Anything worth doing will always have some fear attached to it. For example, having a baby, getting married, changing careers — all of these life changes can bring up deep fears. It helps to remember that this type of fear is good. It is your way of questioning whether you really want the new life these changes will bring. It is also a potent reminder that releasing and grieving the past is a necessary part of moving into the new.
Fear has a way of throwing us off balance, making us feel uncertain and insecure, but it is not meant to discourage us.
Its purpose is to notify us that we are at the edge of our comfort zone, poised in between the old life and a new one. Whenever we face our fear, we overcome an inner obstacle and move into new and life-enhancing territory, both inside and out. The more we learn to respect and even welcome fear, the more we will be able to hear its wisdom, wisdom that will let us know that the time has come to move forward, or not.
While comfort with fear is a contradiction in terms, we can learn to honor our fear, recognizing its arrival, listening to its intelligence, and respecting it as a harbinger of transformation. Indeed, it informs us that the change we are contemplating is significant, enabling us to approach it with the proper reverence.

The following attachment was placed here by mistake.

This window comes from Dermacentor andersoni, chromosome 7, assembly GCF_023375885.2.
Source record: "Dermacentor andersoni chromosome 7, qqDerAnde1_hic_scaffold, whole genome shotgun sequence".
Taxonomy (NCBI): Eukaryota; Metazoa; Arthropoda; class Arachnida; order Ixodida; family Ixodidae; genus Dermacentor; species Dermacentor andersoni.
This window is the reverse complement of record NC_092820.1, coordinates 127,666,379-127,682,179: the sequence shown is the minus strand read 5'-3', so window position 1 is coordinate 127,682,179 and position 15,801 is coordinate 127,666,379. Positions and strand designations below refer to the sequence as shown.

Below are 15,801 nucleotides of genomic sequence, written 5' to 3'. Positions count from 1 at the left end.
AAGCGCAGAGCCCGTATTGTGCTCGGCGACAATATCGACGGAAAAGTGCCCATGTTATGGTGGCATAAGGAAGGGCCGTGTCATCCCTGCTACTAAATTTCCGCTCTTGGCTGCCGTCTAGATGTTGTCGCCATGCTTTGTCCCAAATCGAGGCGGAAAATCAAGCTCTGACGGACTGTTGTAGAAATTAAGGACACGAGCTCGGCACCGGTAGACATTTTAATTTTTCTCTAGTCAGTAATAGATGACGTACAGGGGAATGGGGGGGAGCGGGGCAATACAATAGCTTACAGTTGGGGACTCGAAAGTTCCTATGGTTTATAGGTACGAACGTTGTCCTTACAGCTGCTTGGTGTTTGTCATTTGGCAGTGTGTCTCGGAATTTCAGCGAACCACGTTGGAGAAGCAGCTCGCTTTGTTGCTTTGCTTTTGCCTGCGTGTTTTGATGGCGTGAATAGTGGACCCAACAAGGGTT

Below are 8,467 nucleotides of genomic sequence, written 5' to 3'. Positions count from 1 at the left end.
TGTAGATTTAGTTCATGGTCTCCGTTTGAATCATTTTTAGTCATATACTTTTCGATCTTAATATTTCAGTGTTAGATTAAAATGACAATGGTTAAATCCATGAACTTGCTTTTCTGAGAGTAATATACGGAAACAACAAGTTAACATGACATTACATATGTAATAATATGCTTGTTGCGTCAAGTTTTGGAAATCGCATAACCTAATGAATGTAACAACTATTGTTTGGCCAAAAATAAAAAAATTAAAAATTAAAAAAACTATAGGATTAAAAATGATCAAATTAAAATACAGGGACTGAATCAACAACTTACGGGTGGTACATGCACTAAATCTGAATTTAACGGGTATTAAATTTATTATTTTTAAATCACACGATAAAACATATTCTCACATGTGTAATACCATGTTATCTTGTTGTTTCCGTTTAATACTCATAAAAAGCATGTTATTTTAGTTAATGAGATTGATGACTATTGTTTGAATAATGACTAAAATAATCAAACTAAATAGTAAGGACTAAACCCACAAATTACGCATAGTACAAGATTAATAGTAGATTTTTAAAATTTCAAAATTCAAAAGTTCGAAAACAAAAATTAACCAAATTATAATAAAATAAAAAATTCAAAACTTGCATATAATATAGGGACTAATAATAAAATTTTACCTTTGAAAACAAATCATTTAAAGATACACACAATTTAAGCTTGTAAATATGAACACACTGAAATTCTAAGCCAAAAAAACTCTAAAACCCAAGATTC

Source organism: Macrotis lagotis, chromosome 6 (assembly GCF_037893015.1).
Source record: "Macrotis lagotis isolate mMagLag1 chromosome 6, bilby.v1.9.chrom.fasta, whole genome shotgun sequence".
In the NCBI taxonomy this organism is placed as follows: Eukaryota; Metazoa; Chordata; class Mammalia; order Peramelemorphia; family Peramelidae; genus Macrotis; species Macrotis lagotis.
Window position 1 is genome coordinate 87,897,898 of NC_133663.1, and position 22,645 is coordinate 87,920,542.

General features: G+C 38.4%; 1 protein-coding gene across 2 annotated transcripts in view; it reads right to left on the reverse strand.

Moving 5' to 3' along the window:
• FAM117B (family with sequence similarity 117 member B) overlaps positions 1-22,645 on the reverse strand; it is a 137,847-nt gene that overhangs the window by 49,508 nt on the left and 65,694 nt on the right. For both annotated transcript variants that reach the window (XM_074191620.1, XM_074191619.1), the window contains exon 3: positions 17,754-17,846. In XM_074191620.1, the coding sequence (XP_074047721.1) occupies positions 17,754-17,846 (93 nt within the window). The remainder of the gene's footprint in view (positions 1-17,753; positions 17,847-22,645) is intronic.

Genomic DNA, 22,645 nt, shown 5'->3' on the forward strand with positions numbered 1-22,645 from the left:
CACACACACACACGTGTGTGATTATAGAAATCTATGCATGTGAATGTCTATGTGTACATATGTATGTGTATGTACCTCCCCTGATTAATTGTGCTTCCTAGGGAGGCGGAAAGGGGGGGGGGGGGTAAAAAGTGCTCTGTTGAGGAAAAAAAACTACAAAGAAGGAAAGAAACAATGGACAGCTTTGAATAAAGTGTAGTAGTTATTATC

You might wish to converse with your fear, plumbing its depths for a greater understanding of the change you are making.
You could do this by sitting quietly in meditation and listening or by journaling. Writing down whatever comes up—your worries, your sadness, your excitement, your hopes—is a great way to learn about yourself through the vehicle of fear and to remember that fear almost always comes alongside anything worth doing in your life.
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